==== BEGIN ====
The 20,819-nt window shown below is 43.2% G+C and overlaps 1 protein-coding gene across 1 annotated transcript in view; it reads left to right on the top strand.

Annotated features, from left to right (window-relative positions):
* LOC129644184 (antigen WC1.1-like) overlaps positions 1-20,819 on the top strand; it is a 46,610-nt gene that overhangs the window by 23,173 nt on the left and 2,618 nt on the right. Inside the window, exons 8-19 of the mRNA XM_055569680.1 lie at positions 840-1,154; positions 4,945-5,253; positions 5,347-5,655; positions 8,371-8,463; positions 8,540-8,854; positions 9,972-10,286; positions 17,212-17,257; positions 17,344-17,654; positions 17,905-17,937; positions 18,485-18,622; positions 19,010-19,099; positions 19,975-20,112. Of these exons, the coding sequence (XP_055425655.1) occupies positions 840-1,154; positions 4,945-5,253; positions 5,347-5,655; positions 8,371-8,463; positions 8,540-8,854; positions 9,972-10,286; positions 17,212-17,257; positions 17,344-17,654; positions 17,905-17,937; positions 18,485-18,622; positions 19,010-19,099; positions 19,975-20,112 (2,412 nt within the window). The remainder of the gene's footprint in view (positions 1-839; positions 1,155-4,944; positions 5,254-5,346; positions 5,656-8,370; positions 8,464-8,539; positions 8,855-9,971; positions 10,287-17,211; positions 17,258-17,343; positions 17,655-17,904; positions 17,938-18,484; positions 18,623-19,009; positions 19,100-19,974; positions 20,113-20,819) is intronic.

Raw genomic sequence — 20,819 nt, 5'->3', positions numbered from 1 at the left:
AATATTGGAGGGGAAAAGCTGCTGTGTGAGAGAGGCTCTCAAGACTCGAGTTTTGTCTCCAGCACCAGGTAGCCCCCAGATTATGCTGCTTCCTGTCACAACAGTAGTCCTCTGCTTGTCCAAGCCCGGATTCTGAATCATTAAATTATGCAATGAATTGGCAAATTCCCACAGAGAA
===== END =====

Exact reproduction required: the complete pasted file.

The 20,819-nt window shown below is 43.2% G+C and overlaps 1 protein-coding gene across 1 annotated transcript in view; it reads left to right on the top strand.

Annotated features, from left to right (window-relative positions):
* LOC129644184 (antigen WC1.1-like) overlaps positions 1-20,819 on the top strand; it is a 46,610-nt gene that overhangs the window by 23,173 nt on the left and 2,618 nt on the right. Inside the window, exons 8-19 of the mRNA XM_055569680.1 lie at positions 840-1,154; positions 4,945-5,253; positions 5,347-5,655; positions 8,371-8,463; positions 8,540-8,854; positions 9,972-10,286; positions 17,212-17,257; positions 17,344-17,654; positions 17,905-17,937; positions 18,485-18,622; positions 19,010-19,099; positions 19,975-20,112. Of these exons, the coding sequence (XP_055425655.1) occupies positions 840-1,154; positions 4,945-5,253; positions 5,347-5,655; positions 8,371-8,463; positions 8,540-8,854; positions 9,972-10,286; positions 17,212-17,257; positions 17,344-17,654; positions 17,905-17,937; positions 18,485-18,622; positions 19,010-19,099; positions 19,975-20,112 (2,412 nt within the window). The remainder of the gene's footprint in view (positions 1-839; positions 1,155-4,944; positions 5,254-5,346; positions 5,656-8,370; positions 8,464-8,539; positions 8,855-9,971; positions 10,287-17,211; positions 17,258-17,343; positions 17,655-17,904; positions 17,938-18,484; positions 18,623-19,009; positions 19,100-19,974; positions 20,113-20,819) is intronic.

Raw genomic sequence — 20,819 nt, 5'->3', positions numbered from 1 at the left:
AATATTGGAGGGGAAAAGCTGCTGTGTGAGAGAGGCTCTCAAGACTCGAGTTTTGTCTCCAGCACCAGGTAGCCCCCAGATTATGCTGCTTCCTGTCACAACAGTAGTCCTCTGCTTGTCCAAGCCCGGATTCTGAATCATTAAATTATGCAATGAATTGGCAAATTCCCACAGAGAA